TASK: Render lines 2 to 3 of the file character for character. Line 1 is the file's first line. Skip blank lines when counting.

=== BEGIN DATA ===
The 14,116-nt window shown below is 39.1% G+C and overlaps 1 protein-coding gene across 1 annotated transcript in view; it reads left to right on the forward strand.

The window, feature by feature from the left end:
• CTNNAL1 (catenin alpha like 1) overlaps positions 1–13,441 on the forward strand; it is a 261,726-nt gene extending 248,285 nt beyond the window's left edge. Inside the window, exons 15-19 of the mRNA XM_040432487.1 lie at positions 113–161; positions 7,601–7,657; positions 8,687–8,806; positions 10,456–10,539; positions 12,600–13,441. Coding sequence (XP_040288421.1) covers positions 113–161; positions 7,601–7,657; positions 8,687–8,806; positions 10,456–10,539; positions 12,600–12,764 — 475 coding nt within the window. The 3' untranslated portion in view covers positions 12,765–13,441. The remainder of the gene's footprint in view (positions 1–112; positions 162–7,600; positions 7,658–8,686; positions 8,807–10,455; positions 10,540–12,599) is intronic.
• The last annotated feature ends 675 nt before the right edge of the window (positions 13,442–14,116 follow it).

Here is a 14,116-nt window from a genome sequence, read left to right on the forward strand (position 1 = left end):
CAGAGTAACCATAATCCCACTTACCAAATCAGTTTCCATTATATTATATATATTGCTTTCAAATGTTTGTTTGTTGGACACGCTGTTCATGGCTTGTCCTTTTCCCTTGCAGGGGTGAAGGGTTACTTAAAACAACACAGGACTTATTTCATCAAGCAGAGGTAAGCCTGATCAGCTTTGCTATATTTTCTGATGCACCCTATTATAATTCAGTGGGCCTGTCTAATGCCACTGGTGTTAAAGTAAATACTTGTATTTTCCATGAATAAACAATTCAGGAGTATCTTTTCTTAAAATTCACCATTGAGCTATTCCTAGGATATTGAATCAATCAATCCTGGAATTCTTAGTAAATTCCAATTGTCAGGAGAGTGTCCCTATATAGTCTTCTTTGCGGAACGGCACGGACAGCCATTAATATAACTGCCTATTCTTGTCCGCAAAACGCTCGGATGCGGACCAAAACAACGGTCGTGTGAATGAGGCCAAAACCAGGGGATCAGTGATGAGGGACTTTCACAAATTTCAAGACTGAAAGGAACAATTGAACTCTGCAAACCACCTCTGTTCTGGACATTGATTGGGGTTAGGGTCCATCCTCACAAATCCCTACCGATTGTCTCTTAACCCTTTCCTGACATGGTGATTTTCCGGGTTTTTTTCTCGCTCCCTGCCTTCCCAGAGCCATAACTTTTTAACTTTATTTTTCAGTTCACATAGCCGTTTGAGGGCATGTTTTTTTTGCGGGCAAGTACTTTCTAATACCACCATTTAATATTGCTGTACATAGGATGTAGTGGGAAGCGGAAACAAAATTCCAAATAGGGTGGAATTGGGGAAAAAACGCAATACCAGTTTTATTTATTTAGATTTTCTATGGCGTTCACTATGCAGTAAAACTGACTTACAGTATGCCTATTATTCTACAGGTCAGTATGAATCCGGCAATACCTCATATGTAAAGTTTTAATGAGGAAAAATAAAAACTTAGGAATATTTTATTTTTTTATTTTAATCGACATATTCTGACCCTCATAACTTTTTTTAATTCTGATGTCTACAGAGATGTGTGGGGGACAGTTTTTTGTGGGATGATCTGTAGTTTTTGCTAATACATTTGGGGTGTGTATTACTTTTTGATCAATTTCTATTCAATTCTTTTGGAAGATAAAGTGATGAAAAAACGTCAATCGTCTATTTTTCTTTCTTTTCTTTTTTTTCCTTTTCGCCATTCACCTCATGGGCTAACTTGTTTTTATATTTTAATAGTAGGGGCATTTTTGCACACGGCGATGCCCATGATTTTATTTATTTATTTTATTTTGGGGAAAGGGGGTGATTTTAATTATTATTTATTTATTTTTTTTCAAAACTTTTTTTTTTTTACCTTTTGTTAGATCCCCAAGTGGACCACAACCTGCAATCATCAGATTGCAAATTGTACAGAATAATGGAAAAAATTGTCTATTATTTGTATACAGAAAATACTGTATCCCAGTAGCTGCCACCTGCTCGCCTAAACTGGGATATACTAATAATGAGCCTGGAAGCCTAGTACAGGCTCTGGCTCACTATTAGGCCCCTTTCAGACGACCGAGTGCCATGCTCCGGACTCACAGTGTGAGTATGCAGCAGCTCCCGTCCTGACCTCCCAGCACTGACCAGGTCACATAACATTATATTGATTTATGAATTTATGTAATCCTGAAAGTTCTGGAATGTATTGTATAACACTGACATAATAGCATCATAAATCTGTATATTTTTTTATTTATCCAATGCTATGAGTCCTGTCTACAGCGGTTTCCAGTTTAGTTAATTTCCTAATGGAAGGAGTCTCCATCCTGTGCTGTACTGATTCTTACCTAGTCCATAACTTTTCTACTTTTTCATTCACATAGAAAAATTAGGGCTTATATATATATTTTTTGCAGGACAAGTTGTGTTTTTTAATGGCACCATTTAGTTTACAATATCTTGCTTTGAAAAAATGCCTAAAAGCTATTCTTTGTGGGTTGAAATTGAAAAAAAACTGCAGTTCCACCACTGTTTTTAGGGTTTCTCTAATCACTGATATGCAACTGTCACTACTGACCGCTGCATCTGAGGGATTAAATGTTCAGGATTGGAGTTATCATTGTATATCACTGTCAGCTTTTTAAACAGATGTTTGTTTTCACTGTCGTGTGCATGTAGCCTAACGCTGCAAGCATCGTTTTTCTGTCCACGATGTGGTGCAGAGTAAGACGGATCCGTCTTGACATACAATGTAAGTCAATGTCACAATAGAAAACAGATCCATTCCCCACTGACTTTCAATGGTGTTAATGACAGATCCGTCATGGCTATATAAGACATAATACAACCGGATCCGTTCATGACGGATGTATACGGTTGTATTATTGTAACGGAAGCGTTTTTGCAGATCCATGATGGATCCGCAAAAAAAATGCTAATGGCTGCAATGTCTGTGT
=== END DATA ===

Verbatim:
The window, feature by feature from the left end:
• CTNNAL1 (catenin alpha like 1) overlaps positions 1–13,441 on the forward strand; it is a 261,726-nt gene extending 248,285 nt beyond the window's left edge. Inside the window, exons 15-19 of the mRNA XM_040432487.1 lie at positions 113–161; positions 7,601–7,657; positions 8,687–8,806; positions 10,456–10,539; positions 12,600–13,441. Coding sequence (XP_040288421.1) covers positions 113–161; positions 7,601–7,657; positions 8,687–8,806; positions 10,456–10,539; positions 12,600–12,764 — 475 coding nt within the window. The 3' untranslated portion in view covers positions 12,765–13,441. The remainder of the gene's footprint in view (positions 1–112; positions 162–7,600; positions 7,658–8,686; positions 8,807–10,455; positions 10,540–12,599) is intronic.